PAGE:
The move reflects how the GOP is confronting the specter of the former President’s supremacy inside the party. It’s already in full swing elsewhere. On Capitol Hill, the man who may become Speaker of the House should Republicans tip the majority their way this fall is now refusing to cooperate with a bipartisan panel investigating the events that unfolded during a violent and incomplete insurrection on Jan. 6 to keep Trump in power. Instead, House Minority Leader Kevin McCarthy has wrapped himself in Trump’s assertion that any move to find out what happened that day—and what led to it—is a partisan witch hunt that can be treated like trash.
Sen. Lindsey Graham, who on Jan. 6 stormed to the floor of the Senate after the rioters were turned back, declared himself done with the Trumpist theatrics that built a gallows to hang lawmakers and then-Vice President Mike Pence. But this week, he was threatening to oppose Senate Minority Leader Mitch McConnell’s return to power if the Senate flips this fall. Why? McConnell has proven consistently noncommittal to Trump’s primacy in the party, and Trump has lashed out at him repeatedly since leaving office. (There is almost zero chance Republicans can reclaim the majority without McConnell, the party’s savviest strategist, so Republicans will ultimately have to either find a way to make peace with him or remain content in the minority.)
Across the country, candidates are working at standing strong with the ex-President. In Nevada, one of the Republicans running for the GOP nomination for Governor is running an ad filmed in a desert with a “Trump 2024” on the back of her Ford pickup truck. Before she pulls a gun from a holster slung on her hip, she brags about being one of the first Republican officials to endorse Trump, drawing the Politico headline, “The Lady Is a Trump.” She’s airing the ad outside her state in just one media market: Palm Beach, Fla., home to Trump’s Mar a Lago estate.
Thus, this is the reality facing the Republican Party: Trump remains the most powerful—and, simultaneously, perhaps the most self-destructive—force inside a party that in 2013 spent heavily after Mitt Romney’s loss to study where it went wrong in 2012. The findings back then said the party had to make inroads with growing populations like younger voters and communities of color. Instead, the party has veered in the other direction. It went from earning 44% among Latinos in 2004 to 28% support in 2016 and 32% support last year. They’ve doubled down on the enduring political reality that white Americans still comprise about 7-in-10 voters and Republicans can win if they just run up that column and suppress non-white voters’ power.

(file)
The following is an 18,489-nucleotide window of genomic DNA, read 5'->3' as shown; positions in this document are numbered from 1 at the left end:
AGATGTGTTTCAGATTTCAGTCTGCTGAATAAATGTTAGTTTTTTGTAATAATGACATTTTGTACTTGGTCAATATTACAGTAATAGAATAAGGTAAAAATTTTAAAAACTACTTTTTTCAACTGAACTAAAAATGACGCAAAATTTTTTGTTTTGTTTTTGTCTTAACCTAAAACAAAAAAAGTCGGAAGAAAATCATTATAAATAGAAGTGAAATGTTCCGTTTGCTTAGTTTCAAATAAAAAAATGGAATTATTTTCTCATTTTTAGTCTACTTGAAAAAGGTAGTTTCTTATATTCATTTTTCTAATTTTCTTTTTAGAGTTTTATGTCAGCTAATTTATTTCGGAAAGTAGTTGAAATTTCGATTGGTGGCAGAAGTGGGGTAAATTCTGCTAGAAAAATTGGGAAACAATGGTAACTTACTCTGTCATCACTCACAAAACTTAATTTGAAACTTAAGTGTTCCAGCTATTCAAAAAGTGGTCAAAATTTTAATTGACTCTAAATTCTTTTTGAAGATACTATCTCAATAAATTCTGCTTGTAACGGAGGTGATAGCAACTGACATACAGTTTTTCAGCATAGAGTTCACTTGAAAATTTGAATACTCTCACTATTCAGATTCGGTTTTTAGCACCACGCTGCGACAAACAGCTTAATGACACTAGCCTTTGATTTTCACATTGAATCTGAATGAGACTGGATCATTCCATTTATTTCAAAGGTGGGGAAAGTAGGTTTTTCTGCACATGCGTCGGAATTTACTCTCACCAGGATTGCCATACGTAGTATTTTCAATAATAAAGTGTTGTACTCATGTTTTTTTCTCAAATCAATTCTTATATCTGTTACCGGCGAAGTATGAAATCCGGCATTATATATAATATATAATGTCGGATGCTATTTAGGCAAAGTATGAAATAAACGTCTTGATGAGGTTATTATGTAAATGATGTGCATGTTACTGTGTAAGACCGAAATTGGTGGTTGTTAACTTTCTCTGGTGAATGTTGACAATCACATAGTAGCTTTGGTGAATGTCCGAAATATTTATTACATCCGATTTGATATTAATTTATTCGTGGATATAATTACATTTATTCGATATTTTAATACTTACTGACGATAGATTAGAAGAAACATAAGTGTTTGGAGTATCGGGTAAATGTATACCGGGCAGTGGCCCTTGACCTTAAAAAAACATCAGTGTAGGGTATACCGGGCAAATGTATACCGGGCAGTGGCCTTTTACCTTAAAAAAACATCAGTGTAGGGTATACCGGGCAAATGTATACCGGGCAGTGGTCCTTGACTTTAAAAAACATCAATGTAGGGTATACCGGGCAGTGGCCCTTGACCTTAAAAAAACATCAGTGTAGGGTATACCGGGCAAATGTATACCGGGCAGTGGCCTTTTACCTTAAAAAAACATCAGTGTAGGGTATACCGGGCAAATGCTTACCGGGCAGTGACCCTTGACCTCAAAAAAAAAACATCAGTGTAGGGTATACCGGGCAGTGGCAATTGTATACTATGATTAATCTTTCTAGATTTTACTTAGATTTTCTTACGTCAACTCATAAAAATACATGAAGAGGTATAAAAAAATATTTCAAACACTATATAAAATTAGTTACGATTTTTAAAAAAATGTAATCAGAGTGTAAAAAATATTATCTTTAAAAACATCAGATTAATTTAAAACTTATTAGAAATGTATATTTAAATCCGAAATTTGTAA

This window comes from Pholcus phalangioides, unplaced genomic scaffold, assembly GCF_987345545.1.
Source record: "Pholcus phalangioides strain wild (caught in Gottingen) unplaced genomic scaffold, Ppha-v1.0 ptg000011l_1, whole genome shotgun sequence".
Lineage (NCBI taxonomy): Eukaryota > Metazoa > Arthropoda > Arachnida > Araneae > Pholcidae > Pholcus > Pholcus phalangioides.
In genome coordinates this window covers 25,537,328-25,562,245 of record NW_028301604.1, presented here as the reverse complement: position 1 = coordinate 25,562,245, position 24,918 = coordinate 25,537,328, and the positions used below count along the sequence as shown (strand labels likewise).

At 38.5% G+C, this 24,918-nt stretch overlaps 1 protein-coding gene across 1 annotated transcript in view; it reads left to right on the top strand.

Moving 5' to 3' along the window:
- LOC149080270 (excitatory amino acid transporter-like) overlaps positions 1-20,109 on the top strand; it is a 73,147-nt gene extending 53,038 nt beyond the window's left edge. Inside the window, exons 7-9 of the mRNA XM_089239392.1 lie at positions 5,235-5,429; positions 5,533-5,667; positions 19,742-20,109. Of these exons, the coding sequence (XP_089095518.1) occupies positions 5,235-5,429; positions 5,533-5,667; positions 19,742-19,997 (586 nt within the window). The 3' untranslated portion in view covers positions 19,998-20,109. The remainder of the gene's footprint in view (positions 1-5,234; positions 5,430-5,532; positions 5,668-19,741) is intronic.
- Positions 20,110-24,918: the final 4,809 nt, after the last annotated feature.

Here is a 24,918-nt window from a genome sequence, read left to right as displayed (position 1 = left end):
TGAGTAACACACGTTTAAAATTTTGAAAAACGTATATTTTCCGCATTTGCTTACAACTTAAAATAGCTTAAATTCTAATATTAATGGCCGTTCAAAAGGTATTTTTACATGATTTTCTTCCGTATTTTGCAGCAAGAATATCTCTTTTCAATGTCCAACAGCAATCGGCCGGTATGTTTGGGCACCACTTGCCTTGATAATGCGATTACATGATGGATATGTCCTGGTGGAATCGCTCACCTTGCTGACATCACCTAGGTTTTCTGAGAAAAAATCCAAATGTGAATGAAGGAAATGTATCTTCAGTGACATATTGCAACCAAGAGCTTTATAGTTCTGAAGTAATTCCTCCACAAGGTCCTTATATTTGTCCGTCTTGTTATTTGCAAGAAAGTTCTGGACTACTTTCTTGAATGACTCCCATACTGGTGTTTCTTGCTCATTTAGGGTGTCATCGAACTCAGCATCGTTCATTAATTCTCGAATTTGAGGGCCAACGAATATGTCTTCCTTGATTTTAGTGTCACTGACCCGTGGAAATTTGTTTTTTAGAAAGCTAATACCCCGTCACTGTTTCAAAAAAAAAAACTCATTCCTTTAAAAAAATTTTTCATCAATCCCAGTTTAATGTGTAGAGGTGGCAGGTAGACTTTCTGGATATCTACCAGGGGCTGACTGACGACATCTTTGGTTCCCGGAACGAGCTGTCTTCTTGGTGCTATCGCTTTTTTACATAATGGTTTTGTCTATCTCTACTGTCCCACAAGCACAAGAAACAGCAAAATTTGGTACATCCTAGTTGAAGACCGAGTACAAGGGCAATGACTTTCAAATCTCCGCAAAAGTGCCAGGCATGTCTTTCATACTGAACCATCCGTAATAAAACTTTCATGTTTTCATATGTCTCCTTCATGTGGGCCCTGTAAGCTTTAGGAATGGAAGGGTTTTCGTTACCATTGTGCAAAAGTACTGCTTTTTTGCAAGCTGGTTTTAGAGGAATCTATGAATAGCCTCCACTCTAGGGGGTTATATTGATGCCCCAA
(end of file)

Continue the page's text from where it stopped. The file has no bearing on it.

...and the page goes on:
But the numbers alone don’t tell the full story. This is the party that elected Ronna Romney McDaniel as its only second female chair in history in 2017, only to see her drop her uncle’s name in official correspondence shortly after and begin working against his Senate bid because he was—and is still seen as—a NeverTrumper.
Next month, McDaniel is going to ask her colleagues at the RNC to reject the longtime host of presidential debates because that’s what will make Trump happy. The choice is not a strategic move or even one that expands the reach of the party, but an emotional play aimed at a party of one. And, at least for the moment, that is the essence of the modern Republican Party.
Make sense of what matters in Washington. Sign up for the daily D.C. Brief newsletter.